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Circulation. 2007 Apr 3;115(13):1710-20. Epub 2007 Mar 19.

Clinical and genetic characterization of families with arrhythmogenic right ventricular dysplasia/cardiomyopathy provides novel insights into patterns of disease expression.

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The Heart Hospital, University College London, United Kingdom.



According to clinical-pathological correlation studies, the natural history of arrhythmogenic right ventricular dysplasia/cardiomyopathy is purported to progress from localized to global right ventricular dysfunction, followed by left ventricular (LV) involvement and biventricular pump failure. The inevitable focus on sudden death victims and transplant recipients may, however, have created a skewed perspective of a genetic disease. We hypothesized that unbiased representation of the spectrum of disease expression in arrhythmogenic right ventricular dysplasia/cardiomyopathy would require in vivo assessment of families in a genetically heterogeneous population.


A cohort of 200 probands and relatives satisfying task force or modified diagnostic criteria for arrhythmogenic right ventricular dysplasia/cardiomyopathy underwent comprehensive clinical evaluation. Desmosomal mutations were identified in 39 individuals from 20 different families. Indices of structural severity correlated with advancing age and were increased in long-term endurance athletes. Fulfillment of modified criteria indicated phenotypically mild disease, whereas asymptomatic status did not. In >80%, ECG, rhythm monitoring, and/or gadolinium-enhanced cardiovascular magnetic resonance were suggestive of LV involvement, the extent of which often was marked among individuals with chain-termination mutations and/or desmoplakin disease. Three patterns of disease expression were identified: (1) classic, with isolated right ventricular disease or LV involvement in association with significant right ventricular impairment; (2) left dominant, with early and prominent LV manifestations and relatively mild right-sided disease; and (3) biventricular, characterized by parallel involvement of both ventricles.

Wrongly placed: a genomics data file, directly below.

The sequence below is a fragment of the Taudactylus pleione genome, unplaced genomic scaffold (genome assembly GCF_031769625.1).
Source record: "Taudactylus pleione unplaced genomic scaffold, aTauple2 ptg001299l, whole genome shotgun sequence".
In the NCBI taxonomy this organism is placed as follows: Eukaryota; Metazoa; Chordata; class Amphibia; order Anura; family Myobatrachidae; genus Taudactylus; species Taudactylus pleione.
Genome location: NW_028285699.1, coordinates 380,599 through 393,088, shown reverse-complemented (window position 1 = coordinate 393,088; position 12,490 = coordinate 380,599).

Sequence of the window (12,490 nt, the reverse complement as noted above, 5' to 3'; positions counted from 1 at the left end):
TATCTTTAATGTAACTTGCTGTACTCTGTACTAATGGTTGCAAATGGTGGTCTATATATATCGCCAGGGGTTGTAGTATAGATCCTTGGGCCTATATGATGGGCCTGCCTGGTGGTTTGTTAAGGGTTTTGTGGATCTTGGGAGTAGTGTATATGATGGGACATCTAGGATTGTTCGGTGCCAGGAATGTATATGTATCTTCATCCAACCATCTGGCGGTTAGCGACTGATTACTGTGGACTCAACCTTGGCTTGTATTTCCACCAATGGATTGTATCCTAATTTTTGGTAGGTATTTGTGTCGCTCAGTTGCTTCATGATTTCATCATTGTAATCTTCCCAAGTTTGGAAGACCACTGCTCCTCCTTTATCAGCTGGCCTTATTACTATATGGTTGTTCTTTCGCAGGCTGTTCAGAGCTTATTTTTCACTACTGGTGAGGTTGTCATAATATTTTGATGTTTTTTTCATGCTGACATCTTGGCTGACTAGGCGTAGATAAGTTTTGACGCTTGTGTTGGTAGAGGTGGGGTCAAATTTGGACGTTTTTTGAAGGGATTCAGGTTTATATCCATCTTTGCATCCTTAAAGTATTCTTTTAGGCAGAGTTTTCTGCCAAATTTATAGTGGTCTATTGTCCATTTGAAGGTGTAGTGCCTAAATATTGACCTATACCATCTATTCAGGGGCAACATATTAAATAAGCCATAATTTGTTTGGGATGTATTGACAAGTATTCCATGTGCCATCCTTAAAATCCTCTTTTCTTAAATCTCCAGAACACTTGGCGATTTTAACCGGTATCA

LV involvement in arrhythmogenic right ventricular dysplasia/cardiomyopathy may precede the onset of significant right ventricular dysfunction. Recognition of disease variants with early and/or predominant LV involvement supports adoption of the broader term arrhythmogenic cardiomyopathy.

[Indexed for MEDLINE]

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